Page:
Penn State’s blue and white rainbow always seems to lead to Beaver Stadium. After all, that’s where the gold, or the gold standard, can be found.
Athletes of the highest caliber guard it as their home. An extremely organized and well-tuned band raises its invisible roof at halftime. Its students congregate to form one of the most intimidating tribes in the entire game of football. On Saturdays, it’s our home, our coliseum, our temple.
But we often forget that for 357 days of each year, the stadium is empty. On these days, 106,572 empty seats wait in anticipation for Saturday, or worse—next season. Maybe the cries from games past echo. Maybe the ghosts of players and coaches past pace on the sidelines, waiting for some unseen clock to tick down to its last second. Maybe, but no one is around to hear or witness it. “There is nothing less empty than an empty stadium. There is nothing less mute than stands bereft of spectators,” wrote Uruguayan author Eduardo Galeano.
And yet, we still gaze at it on those non-game days. Sometimes you can catch a glimpse from your dorm window, or on the walk to class, or as you pass by in a car. It’s the ultimate daydream trigger—the lonely giant that plunges anyone who has stood behind its goalposts into reminiscence of chants and touchdowns past. We are obsessed with every aspect of it.
Of course, this goes beyond the actual, physical stadium. It transcends chicken baskets and the Nittany Lion and the S zone.
We love it because it’s ours. It is as Penn State as “we are”. Nothing invokes the spirit of our university like the giant Lion symbol that greets visitors who enter campus from the west. The stadium is where we, as students, can come together as one entity and support our school and, essentially, ourselves. Thoughts of coming together on a Saturday get us through the week. It’s the power of being together.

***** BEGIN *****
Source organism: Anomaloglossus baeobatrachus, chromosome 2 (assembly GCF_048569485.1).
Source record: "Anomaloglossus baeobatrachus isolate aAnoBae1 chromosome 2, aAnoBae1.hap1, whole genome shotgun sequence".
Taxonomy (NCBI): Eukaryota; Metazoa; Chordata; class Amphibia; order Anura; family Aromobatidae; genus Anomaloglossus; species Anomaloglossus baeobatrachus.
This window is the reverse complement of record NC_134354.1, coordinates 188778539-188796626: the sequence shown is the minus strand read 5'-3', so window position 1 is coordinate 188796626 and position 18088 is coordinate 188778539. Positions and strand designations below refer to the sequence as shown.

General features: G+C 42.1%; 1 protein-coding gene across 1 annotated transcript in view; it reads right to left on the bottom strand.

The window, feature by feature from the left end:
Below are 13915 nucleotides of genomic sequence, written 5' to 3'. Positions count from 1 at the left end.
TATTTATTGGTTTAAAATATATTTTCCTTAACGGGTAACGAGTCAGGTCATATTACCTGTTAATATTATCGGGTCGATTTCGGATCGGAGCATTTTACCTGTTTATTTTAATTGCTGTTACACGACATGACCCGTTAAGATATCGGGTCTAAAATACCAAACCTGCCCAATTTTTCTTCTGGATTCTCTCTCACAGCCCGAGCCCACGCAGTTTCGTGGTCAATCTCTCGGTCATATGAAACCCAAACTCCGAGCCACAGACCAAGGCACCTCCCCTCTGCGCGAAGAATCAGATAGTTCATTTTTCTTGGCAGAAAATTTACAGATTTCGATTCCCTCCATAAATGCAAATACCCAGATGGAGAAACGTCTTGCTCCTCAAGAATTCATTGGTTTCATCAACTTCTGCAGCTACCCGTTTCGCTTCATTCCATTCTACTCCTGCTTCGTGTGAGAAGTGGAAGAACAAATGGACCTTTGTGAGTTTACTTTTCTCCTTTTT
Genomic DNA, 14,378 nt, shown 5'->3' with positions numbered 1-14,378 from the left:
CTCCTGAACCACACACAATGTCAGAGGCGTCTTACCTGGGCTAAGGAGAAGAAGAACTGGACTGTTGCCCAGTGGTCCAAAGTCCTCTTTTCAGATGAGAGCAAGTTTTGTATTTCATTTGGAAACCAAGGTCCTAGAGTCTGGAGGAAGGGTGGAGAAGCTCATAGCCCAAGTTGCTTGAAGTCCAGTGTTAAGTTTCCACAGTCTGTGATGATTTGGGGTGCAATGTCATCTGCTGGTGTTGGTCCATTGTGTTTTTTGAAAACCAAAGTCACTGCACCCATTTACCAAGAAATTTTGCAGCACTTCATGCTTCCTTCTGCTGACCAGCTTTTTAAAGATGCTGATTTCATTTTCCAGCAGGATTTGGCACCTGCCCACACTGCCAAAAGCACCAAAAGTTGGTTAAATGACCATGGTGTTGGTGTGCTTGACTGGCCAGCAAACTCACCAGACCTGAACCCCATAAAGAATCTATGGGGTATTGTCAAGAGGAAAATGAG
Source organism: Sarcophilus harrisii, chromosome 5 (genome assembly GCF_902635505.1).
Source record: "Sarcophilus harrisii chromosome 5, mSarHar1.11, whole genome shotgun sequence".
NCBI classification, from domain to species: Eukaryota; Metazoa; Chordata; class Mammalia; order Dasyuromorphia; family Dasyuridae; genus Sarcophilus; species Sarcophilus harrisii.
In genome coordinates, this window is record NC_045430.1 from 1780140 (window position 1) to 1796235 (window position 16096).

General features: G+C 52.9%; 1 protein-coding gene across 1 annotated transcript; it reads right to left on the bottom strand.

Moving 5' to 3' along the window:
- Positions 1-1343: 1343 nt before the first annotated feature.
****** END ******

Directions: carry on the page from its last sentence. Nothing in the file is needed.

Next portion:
I stood in Beaver’s student section for the first time two weeks ago when Penn State played Kent State. I stood next to my best friend and his girlfriend and several hundred people that I don’t know. We all cheered together, celebrated when the ball crossed into the other team’s end zone, and jumped around to the ZombieNation Kernkraft 400 stadium chant remix after each touchdown. I even let the drunk guy behind me lean on my shoulder for a little while.
That was the first of seven home games this season. There are now six left. You will probably get no more than 30 more chances to stand in that student section as a student. You won’t be able take them all.
But that doesn’t mean you shouldn’t try to. I think you should go to the game this weekend if you can. Let yourself be absorbed into the crowd and cheer shamelessly for the school that you are now completely, and wholly, a part of. Even if you don’t enjoy football like me, I still think you will love the raw passion of the army that is Penn State’s student section.
Because I hear that one day soon we’ll be on our way to work and will realize that our cheering days are over. All any of us will be left with, in the words of Galeano, is the “melancholy of the I that was once we.”